As November draws to a close and temperatures begin to drop, the thought of many Britons is inevitably turning to Christmas and whether the country will finally be able to see the imaginary blanket of snow we promise ourselves over a million greeting cards every year. do, but that rarely actually happens.
Our obsession with the phenomenon can’t be blamed solely on Charles Dickens, who memorably painted Snowy Christmases The Pickwick Papers and “A Christmas Carol”, as it was a regular occurrence between 1550 and 1850, when the UK was in the grip of a “Little Ice Age” and temperatures were so low that it was still possible to hold a “Frost Fair”. The frozen surface of the River Thames in London by the end of the winter of 1813/14.
Bing Crosby’s famous song “White Christmas” from the 1954 film of the same name was first moaned by the first American crooner holiday Inn, has undeniably been instrumental in establishing this idea within the popular imagination, the association of yearning for winter snow with sadness at the loss of one’s youth is a theme as uniquely poignant as it is universal.
So what about our prospects for 2021?
Well, the latest forecast from the Met Office indicates that Arctic winds could drive temperatures below zero in southern England next week, which in turn could bring early snow, a promising omen.
Meanwhile, Scotland could see the white stuff begin to fall on higher ground at least this Thursday.
“Several shots of arctic air are on their way to the UK this weekend as the jet stream brings very cold and wet weather to the south,” the organization tweeted. “Strong winds may bring some disruption through the weekend and snow is possible in places.”
As far as the White Christmas is concerned, it is too early to start making predictions with any faith, but interestingly, Mirror reports that uncertainty currently reigns to the extent that the Met Office and the BBC are said to “in battle” On this issue, therefore, their respective forecasts are conflicting.
While the former is predicting only mild weather months “corresponding to a warmer climate”, the latter, which draws its information from the private contractor Data Transmission Network, says the UK is on the verge of a deepening cold.
“It’s a meteorological catastrophe with huge disagreements over what will happen in the coming months,” former weatherman John Hammond, who has worked for both sides, told the tabloid.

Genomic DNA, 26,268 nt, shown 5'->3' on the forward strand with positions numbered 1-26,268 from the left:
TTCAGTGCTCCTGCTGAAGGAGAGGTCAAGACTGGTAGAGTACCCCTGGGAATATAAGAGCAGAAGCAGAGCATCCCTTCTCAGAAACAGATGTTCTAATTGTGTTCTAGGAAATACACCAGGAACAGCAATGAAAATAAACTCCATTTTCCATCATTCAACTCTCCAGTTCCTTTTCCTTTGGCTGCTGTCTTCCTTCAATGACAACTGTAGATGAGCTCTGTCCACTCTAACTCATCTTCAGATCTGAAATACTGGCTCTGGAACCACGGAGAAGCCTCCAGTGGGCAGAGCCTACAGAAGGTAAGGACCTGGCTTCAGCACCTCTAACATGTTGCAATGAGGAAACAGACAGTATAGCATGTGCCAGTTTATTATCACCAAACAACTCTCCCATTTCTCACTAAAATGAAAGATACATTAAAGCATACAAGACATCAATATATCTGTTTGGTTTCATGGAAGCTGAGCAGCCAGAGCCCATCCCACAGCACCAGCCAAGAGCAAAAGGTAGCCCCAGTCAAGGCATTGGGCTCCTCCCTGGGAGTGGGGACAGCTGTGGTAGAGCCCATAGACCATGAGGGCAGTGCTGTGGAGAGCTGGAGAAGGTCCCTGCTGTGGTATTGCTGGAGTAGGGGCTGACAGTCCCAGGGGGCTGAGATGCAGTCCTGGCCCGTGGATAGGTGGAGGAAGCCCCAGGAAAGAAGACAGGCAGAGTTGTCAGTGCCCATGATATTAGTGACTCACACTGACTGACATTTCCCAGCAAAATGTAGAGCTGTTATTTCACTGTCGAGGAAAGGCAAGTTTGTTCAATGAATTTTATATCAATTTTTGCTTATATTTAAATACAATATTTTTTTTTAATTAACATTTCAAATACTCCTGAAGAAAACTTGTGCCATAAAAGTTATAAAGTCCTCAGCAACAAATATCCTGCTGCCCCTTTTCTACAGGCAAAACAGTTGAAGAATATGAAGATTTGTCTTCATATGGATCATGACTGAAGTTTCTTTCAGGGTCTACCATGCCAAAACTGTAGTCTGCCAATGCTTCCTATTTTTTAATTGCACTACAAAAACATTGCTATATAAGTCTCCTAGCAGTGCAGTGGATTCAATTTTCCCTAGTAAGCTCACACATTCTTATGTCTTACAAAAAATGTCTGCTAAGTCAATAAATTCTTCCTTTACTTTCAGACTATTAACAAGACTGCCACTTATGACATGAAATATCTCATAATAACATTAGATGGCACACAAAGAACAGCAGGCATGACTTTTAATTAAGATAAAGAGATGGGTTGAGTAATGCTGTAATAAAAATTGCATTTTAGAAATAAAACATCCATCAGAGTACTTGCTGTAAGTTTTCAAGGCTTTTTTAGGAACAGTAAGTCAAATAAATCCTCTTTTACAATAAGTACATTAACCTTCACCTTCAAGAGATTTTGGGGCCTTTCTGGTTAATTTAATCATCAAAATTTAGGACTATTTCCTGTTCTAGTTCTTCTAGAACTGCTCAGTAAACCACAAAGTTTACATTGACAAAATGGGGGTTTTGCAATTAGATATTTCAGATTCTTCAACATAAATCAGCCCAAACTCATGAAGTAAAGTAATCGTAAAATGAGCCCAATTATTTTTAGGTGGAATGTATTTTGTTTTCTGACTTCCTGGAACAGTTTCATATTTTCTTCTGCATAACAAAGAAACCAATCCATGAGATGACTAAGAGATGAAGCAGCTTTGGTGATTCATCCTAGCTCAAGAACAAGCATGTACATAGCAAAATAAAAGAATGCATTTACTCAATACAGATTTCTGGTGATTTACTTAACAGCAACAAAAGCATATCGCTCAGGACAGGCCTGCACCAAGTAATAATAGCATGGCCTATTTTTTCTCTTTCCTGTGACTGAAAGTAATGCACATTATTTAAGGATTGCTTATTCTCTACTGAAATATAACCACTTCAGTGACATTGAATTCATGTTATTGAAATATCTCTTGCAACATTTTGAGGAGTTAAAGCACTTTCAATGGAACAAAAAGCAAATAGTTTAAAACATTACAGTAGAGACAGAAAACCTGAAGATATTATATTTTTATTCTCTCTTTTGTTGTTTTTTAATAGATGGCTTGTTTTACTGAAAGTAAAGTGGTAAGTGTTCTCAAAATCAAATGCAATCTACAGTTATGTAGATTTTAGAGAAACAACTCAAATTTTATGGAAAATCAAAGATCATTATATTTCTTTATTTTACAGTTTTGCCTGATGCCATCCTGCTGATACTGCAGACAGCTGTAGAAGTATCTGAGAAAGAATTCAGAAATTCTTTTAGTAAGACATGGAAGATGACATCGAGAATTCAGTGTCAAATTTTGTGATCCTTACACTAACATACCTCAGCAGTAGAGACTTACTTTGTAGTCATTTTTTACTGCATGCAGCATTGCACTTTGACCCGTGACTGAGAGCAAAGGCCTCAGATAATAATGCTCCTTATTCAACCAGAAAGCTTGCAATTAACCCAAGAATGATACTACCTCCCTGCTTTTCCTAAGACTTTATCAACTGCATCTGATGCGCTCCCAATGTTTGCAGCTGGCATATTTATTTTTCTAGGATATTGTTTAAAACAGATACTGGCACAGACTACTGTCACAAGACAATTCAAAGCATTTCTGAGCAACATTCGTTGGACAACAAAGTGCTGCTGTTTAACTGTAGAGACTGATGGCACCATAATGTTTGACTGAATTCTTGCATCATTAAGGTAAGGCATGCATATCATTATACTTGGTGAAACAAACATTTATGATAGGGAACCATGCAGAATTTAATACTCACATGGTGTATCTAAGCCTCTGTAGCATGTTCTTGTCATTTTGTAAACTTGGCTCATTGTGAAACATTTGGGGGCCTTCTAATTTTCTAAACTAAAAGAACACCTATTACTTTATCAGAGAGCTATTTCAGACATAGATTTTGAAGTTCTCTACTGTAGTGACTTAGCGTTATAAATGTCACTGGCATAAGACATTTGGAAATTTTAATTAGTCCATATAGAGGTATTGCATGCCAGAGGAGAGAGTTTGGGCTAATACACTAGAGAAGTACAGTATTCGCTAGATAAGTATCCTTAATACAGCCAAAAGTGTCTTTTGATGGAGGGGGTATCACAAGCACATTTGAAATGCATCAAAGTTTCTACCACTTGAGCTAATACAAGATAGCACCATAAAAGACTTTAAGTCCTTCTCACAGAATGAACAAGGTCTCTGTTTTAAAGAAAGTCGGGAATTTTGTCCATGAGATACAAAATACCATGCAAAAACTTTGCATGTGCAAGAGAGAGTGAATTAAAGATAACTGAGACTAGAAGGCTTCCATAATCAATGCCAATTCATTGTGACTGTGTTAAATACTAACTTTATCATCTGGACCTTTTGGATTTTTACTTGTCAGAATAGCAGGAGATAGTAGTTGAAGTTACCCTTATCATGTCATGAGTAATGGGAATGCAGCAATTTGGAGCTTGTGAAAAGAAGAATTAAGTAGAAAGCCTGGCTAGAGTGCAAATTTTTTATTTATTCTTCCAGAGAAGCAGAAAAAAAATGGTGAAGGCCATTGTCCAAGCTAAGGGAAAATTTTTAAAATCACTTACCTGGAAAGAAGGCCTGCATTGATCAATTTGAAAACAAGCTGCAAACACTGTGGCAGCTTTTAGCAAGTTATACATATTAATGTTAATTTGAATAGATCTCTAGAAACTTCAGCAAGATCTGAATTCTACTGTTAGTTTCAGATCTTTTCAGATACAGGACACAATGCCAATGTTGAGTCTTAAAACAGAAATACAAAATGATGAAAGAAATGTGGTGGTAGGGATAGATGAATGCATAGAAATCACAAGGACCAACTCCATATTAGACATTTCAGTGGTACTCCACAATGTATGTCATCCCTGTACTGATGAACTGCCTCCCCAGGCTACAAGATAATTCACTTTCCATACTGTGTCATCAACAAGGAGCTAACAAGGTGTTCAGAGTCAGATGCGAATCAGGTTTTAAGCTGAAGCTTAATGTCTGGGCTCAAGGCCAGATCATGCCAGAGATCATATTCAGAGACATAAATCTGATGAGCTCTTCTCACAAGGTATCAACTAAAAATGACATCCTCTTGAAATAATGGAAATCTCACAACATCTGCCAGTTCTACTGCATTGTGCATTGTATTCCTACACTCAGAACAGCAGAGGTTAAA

“They are completely different forecasts and both may not be correct. This has huge implications for clients such as government, the energy sector, the media and a wide range of other industries. Back-pedaling one of the big boys Who will blink first?”
The fact is that the weather on Christmas Day has been incredibly variable over the decades, with the coldest temperature ever recorded in the British Isles, an astonishing -18.3C, which hit Gainford in Durham in 1878, according to meteorological office,
In contrast, the warmest temperature was positively 15.6C, noted in 1920 in Killarton, Devon.
The deepest snow ever seen on Christmas morning was 47cm in 1981 at Kindrogan in Perthshire, Scotland.
As the Met Office indicated in its most recent announcement on this question, climate change means higher temperatures on land and sea, which would suggest that the chances of a White Christmas in Britain are now less in the 21st century.
but it does offer base for hope: “The natural variability of the weather will not prevent future cold, snowy winters. In fact, there was only one year (1980) between 1971 and 1992 in terms of widespread hail/snow fall across the UK on Christmas Day, compared to six such occasions in the years 1993 to 2004.
The yardstick for deciding whether a White Christmas has occurred used to be a single snowfall at the Met Office operations center in London, but service was moved to Exeter in September 2006, the event now officially confirmed. A single snowfall has been observed at any point at any of the 12 major UK airports within 24 hours of 25 December.
Technically, the last White Christmas in the UK occurred on 25 December 2017, when 11 per cent of British weather stations reported snow falling, even though none of them settled on land.
We saw snowstorms on the ground in 2015, but the last really significant and widespread deluge came in 2010, the coldest December in a century, when 83 percent of weather stations reported flakes on the sidewalk.
Bookmaker William Hill, based on his calculations on Xacta Weather information, says that Leeds-Bradford Airport, Britain’s highest at 700 feet above sea level, is along with Edinburgh and Glasgow the best chances of snow on Christmas Day. is, and is Currently 3/1 . is offering odds of for all three places.
Anticipating the coldest winter since 2010, the bookmaker says the chances of snowfall in Liverpool are now 7/2 and 4/1 for Newcastle, Birmingham and Manchester.
Belfast is on 9/2, London City Airport is on 6/1 while Dublin, Bristol and Cardiff are on 8/1.
William Hill spokesman Rupert Adams said: “This latest cold snap appears to have come at the right time and is part of a larger narrative that is expected to hold up well until the big day.
“The strongest La Nia weather event since 2010 should ensure a much cooler than normal winter. And with each passing week, the case for White Christmas becomes more solid.”
Also offering the odds on Winter Wonderland in 2021 is Ladbrokes, whose spokesman Alex Apaty said: “A lot of punters will be dreaming of …
Credit: www.independent.co.uk /